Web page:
Tue, Aug 14th 2007 7:44pm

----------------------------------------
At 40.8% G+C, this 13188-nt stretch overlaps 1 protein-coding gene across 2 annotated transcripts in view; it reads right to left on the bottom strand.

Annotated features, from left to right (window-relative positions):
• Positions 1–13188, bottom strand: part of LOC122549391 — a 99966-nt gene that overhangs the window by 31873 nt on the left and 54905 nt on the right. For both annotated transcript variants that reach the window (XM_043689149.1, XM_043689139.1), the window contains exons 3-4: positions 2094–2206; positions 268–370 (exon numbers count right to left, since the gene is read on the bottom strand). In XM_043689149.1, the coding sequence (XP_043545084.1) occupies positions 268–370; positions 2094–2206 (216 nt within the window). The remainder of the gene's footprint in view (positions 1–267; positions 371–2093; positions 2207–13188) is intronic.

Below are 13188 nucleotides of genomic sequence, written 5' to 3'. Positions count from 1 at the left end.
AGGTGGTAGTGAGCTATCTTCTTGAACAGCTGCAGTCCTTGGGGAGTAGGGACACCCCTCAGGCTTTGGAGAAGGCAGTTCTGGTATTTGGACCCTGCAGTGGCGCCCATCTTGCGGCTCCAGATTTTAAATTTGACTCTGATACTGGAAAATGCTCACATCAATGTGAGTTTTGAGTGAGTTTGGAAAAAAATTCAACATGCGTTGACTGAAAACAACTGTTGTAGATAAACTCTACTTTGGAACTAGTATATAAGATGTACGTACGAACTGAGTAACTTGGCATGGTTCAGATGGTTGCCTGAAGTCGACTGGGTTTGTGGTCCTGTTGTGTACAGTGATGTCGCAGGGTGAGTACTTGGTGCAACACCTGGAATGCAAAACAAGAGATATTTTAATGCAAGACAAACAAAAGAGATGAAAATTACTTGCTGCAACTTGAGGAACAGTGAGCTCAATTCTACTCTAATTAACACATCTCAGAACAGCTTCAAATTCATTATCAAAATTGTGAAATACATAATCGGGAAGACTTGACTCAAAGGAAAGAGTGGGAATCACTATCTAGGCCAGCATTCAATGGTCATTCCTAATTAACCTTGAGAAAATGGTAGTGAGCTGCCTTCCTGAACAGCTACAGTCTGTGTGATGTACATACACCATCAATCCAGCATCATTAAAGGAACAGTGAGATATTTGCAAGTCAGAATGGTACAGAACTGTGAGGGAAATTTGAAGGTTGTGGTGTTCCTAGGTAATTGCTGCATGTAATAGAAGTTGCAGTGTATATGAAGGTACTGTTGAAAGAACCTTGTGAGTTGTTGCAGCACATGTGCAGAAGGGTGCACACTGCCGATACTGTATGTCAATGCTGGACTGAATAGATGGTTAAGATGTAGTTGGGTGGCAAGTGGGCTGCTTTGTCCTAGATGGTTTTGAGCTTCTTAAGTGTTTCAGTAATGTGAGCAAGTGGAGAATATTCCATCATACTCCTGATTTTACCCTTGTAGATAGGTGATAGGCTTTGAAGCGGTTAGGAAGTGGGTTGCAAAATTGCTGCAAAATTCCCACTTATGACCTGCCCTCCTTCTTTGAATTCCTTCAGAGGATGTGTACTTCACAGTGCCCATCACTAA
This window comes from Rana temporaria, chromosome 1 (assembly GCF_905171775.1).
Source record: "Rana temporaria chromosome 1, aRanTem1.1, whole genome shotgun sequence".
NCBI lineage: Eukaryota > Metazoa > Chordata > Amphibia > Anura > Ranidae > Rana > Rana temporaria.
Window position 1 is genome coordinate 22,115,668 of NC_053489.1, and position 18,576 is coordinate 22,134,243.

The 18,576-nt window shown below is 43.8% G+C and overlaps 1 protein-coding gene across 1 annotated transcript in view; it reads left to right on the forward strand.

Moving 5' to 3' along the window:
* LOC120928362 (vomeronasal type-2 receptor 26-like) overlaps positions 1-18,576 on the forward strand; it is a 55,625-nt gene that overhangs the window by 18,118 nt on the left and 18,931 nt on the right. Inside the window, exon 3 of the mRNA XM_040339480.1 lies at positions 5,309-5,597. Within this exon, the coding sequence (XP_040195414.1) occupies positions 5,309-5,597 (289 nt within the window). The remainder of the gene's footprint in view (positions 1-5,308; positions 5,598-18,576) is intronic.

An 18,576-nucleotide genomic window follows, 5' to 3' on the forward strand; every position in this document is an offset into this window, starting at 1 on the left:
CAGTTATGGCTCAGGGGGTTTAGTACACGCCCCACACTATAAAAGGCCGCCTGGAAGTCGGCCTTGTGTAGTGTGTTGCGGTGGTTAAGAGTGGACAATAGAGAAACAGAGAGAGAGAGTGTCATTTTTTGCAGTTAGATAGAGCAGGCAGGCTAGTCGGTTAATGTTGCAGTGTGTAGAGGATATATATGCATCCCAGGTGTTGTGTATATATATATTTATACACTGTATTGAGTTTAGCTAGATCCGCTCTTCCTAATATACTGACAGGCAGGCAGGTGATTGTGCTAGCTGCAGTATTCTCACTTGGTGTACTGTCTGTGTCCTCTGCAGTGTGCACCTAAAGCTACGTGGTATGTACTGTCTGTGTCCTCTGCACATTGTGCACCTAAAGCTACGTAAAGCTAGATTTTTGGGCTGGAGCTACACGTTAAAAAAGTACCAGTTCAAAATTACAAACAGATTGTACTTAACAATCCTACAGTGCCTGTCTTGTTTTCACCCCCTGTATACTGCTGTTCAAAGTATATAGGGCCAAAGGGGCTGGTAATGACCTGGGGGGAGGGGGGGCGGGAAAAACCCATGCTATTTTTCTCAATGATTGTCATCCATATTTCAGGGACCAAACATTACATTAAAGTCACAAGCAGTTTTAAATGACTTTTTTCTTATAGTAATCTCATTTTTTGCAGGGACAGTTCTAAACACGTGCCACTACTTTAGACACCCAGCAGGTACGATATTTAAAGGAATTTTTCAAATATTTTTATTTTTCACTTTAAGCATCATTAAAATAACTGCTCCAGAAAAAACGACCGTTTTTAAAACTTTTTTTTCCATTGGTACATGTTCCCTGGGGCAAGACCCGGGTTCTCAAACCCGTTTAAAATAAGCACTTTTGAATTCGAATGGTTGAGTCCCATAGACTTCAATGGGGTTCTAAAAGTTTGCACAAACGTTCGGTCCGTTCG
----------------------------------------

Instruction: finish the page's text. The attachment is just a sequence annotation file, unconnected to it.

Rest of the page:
The evolving credit crunch has forced some tech companies to to suspend plans to buyback their stock due to an inability to raise the necessary cash. Either way, you'd think that in light of current conditions, companies would be hesitant to leverage up by expanding their debt levels and removing some shares from the market. But current conditions don't seem to be much of a deterrent to some firms. VeriSign has announced the successful sale of $1.1 billion worth of convertible bonds with the proceeds earmarked for share repurchases. Although the move carries risk, Wall Street analysts tend to love this kind of move. One analyst lauded the announcement, claiming that VeriSign will now have a more "mature capital structure". The thinking is that VeriSign is a large company with slowing growth and so the quickest way to maximize returns is to take on debt and bet on itself. If the company executes well, then the move will look brilliant. But it leaves the company little to no margin for error should things not go exactly as planned.
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